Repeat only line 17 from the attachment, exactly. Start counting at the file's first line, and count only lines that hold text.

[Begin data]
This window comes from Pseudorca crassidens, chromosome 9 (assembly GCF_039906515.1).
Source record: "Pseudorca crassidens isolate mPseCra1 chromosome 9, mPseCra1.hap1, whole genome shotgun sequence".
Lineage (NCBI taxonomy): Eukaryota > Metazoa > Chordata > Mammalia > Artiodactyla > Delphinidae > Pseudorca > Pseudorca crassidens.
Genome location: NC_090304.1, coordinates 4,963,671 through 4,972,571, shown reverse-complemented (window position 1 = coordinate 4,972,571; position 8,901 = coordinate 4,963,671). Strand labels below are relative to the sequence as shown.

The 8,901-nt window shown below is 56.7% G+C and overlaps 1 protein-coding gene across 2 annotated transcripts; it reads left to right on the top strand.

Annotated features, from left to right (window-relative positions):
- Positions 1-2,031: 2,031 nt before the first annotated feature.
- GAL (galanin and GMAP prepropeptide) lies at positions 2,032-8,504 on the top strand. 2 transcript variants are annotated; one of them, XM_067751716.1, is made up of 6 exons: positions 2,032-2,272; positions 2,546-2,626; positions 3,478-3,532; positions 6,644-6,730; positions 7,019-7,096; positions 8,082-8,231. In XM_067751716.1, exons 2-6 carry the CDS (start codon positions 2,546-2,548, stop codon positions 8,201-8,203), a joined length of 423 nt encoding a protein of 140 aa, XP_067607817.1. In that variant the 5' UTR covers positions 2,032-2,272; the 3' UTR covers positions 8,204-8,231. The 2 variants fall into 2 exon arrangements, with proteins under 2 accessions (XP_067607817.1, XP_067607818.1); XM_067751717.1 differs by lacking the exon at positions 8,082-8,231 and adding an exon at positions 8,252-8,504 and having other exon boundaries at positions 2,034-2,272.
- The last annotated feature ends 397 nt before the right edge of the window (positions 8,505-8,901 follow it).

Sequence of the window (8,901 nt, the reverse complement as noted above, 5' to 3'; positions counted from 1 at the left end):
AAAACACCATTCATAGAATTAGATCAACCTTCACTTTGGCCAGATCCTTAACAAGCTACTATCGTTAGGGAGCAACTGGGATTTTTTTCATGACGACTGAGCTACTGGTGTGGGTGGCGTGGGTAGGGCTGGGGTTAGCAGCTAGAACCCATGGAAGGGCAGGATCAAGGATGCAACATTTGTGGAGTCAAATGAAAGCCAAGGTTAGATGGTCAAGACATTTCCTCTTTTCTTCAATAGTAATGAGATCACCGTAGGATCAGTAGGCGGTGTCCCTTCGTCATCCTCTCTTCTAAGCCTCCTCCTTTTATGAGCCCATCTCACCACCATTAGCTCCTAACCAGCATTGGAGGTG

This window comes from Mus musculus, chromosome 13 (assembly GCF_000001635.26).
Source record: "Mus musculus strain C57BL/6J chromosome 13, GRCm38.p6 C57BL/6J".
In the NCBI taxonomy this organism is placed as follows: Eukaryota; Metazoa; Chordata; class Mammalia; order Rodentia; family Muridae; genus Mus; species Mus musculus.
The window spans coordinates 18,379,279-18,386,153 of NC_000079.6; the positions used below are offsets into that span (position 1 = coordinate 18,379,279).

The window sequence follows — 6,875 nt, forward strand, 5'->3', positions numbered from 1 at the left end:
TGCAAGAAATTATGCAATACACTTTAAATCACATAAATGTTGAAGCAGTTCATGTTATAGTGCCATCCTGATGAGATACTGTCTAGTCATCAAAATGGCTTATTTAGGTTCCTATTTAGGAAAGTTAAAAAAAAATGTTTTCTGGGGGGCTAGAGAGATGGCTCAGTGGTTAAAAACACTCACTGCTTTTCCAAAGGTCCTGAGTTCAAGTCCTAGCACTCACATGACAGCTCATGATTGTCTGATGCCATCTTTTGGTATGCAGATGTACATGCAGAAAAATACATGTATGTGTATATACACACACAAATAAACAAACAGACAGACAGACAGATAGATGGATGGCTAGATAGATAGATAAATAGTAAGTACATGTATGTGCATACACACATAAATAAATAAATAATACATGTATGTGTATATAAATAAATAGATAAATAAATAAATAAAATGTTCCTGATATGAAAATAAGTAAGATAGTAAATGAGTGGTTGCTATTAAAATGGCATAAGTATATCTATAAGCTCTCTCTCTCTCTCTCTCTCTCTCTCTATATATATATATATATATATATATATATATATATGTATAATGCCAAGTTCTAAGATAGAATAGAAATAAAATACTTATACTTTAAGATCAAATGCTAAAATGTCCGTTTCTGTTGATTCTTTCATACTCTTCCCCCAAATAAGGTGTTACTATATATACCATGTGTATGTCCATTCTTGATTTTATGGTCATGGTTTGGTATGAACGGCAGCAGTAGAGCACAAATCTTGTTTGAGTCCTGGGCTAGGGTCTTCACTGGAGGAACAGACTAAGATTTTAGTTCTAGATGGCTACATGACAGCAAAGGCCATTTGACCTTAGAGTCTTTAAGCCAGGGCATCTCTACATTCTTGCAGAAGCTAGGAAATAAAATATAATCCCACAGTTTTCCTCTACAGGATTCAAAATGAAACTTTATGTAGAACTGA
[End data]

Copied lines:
TGCAAGAAATTATGCAATACACTTTAAATCACATAAATGTTGAAGCAGTTCATGTTATAGTGCCATCCTGATGAGATACTGTCTAGTCATCAAAATGGCTTATTTAGGTTCCTATTTAGGAAAGTTAAAAAAAAATGTTTTCTGGGGGGCTAGAGAGATGGCTCAGTGGTTAAAAACACTCACTGCTTTTCCAAAGGTCCTGAGTTCAAGTCCTAGCACTCACATGACAGCTCATGATTGTCTGATGCCATCTTTTGGTATGCAGATGTACATGCAGAAAAATACATGTATGTGTATATACACACACAAATAAACAAACAGACAGACAGACAGATAGATGGATGGCTAGATAGATAGATAAATAGTAAGTACATGTATGTGCATACACACATAAATAAATAAATAATACATGTATGTGTATATAAATAAATAGATAAATAAATAAATAAAATGTTCCTGATATGAAAATAAGTAAGATAGTAAATGAGTGGTTGCTATTAAAATGGCATAAGTATATCTATAAGCTCTCTCTCTCTCTCTCTCTCTCTCTCTATATATATATATATATATATATATATATATATATGTATAATGCCAAGTTCTAAGATAGAATAGAAATAAAATACTTATACTTTAAGATCAAATGCTAAAATGTCCGTTTCTGTTGATTCTTTCATACTCTTCCCCCAAATAAGGTGTTACTATATATACCATGTGTATGTCCATTCTTGATTTTATGGTCATGGTTTGGTATGAACGGCAGCAGTAGAGCACAAATCTTGTTTGAGTCCTGGGCTAGGGTCTTCACTGGAGGAACAGACTAAGATTTTAGTTCTAGATGGCTACATGACAGCAAAGGCCATTTGACCTTAGAGTCTTTAAGCCAGGGCATCTCTACATTCTTGCAGAAGCTAGGAAATAAAATATAATCCCACAGTTTTCCTCTACAGGATTCAAAATGAAACTTTATGTAGAACTGA